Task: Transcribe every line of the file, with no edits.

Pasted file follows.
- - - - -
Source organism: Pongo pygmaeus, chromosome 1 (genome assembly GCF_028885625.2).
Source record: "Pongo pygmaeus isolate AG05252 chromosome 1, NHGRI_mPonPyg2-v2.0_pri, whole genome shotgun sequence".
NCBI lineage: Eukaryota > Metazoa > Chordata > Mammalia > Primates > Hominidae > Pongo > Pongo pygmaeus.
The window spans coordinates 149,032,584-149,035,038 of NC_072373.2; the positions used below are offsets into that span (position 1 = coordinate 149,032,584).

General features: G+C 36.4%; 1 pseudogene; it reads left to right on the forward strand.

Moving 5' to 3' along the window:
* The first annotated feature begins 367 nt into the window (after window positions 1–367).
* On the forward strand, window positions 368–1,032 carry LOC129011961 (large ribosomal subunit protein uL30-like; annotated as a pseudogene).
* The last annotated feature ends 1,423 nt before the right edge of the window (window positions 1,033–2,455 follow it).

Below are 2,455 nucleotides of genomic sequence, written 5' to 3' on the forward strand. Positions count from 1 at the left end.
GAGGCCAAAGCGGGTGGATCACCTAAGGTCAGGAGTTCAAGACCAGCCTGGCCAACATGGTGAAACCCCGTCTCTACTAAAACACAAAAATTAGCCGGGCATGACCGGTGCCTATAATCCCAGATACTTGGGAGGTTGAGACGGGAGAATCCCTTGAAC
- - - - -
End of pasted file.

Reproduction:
Source organism: Pongo pygmaeus, chromosome 1 (genome assembly GCF_028885625.2).
Source record: "Pongo pygmaeus isolate AG05252 chromosome 1, NHGRI_mPonPyg2-v2.0_pri, whole genome shotgun sequence".
NCBI lineage: Eukaryota > Metazoa > Chordata > Mammalia > Primates > Hominidae > Pongo > Pongo pygmaeus.
The window spans coordinates 149,032,584-149,035,038 of NC_072373.2; the positions used below are offsets into that span (position 1 = coordinate 149,032,584).

General features: G+C 36.4%; 1 pseudogene; it reads left to right on the forward strand.

Moving 5' to 3' along the window:
* The first annotated feature begins 367 nt into the window (after window positions 1–367).
* On the forward strand, window positions 368–1,032 carry LOC129011961 (large ribosomal subunit protein uL30-like; annotated as a pseudogene).
* The last annotated feature ends 1,423 nt before the right edge of the window (window positions 1,033–2,455 follow it).

Below are 2,455 nucleotides of genomic sequence, written 5' to 3' on the forward strand. Positions count from 1 at the left end.
GAGGCCAAAGCGGGTGGATCACCTAAGGTCAGGAGTTCAAGACCAGCCTGGCCAACATGGTGAAACCCCGTCTCTACTAAAACACAAAAATTAGCCGGGCATGACCGGTGCCTATAATCCCAGATACTTGGGAGGTTGAGACGGGAGAATCCCTTGAAC